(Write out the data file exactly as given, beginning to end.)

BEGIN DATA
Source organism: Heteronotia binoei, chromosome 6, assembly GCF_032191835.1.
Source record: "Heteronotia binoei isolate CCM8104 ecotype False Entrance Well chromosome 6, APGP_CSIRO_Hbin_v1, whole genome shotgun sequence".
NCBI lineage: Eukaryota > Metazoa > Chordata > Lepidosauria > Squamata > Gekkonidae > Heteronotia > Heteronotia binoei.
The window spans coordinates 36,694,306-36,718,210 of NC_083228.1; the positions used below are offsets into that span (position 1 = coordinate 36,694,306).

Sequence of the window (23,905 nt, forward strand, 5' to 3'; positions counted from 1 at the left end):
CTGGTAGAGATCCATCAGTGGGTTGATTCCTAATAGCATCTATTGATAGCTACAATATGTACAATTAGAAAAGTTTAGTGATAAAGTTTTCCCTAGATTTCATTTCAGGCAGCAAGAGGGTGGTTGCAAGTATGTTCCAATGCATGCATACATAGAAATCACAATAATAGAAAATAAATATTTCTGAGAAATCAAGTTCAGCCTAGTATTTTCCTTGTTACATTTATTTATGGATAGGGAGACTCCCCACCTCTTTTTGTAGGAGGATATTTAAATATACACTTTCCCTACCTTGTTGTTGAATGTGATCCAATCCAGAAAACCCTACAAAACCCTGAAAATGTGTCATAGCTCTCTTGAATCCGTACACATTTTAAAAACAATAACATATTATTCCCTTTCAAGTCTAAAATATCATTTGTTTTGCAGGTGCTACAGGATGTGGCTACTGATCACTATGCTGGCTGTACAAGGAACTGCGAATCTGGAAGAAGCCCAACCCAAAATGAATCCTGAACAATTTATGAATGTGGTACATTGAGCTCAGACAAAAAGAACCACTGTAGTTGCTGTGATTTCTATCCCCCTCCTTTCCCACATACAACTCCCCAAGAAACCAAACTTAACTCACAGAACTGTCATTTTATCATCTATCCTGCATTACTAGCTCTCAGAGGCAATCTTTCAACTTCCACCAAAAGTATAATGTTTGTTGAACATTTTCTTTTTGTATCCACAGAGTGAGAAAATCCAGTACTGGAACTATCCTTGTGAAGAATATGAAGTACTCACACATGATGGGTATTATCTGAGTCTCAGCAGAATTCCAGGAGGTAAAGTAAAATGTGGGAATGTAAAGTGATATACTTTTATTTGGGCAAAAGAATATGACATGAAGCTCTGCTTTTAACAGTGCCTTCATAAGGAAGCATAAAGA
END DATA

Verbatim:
Source organism: Heteronotia binoei, chromosome 6, assembly GCF_032191835.1.
Source record: "Heteronotia binoei isolate CCM8104 ecotype False Entrance Well chromosome 6, APGP_CSIRO_Hbin_v1, whole genome shotgun sequence".
NCBI lineage: Eukaryota > Metazoa > Chordata > Lepidosauria > Squamata > Gekkonidae > Heteronotia > Heteronotia binoei.
The window spans coordinates 36,694,306-36,718,210 of NC_083228.1; the positions used below are offsets into that span (position 1 = coordinate 36,694,306).

Sequence of the window (23,905 nt, forward strand, 5' to 3'; positions counted from 1 at the left end):
CTGGTAGAGATCCATCAGTGGGTTGATTCCTAATAGCATCTATTGATAGCTACAATATGTACAATTAGAAAAGTTTAGTGATAAAGTTTTCCCTAGATTTCATTTCAGGCAGCAAGAGGGTGGTTGCAAGTATGTTCCAATGCATGCATACATAGAAATCACAATAATAGAAAATAAATATTTCTGAGAAATCAAGTTCAGCCTAGTATTTTCCTTGTTACATTTATTTATGGATAGGGAGACTCCCCACCTCTTTTTGTAGGAGGATATTTAAATATACACTTTCCCTACCTTGTTGTTGAATGTGATCCAATCCAGAAAACCCTACAAAACCCTGAAAATGTGTCATAGCTCTCTTGAATCCGTACACATTTTAAAAACAATAACATATTATTCCCTTTCAAGTCTAAAATATCATTTGTTTTGCAGGTGCTACAGGATGTGGCTACTGATCACTATGCTGGCTGTACAAGGAACTGCGAATCTGGAAGAAGCCCAACCCAAAATGAATCCTGAACAATTTATGAATGTGGTACATTGAGCTCAGACAAAAAGAACCACTGTAGTTGCTGTGATTTCTATCCCCCTCCTTTCCCACATACAACTCCCCAAGAAACCAAACTTAACTCACAGAACTGTCATTTTATCATCTATCCTGCATTACTAGCTCTCAGAGGCAATCTTTCAACTTCCACCAAAAGTATAATGTTTGTTGAACATTTTCTTTTTGTATCCACAGAGTGAGAAAATCCAGTACTGGAACTATCCTTGTGAAGAATATGAAGTACTCACACATGATGGGTATTATCTGAGTCTCAGCAGAATTCCAGGAGGTAAAGTAAAATGTGGGAATGTAAAGTGATATACTTTTATTTGGGCAAAAGAATATGACATGAAGCTCTGCTTTTAACAGTGCCTTCATAAGGAAGCATAAAGA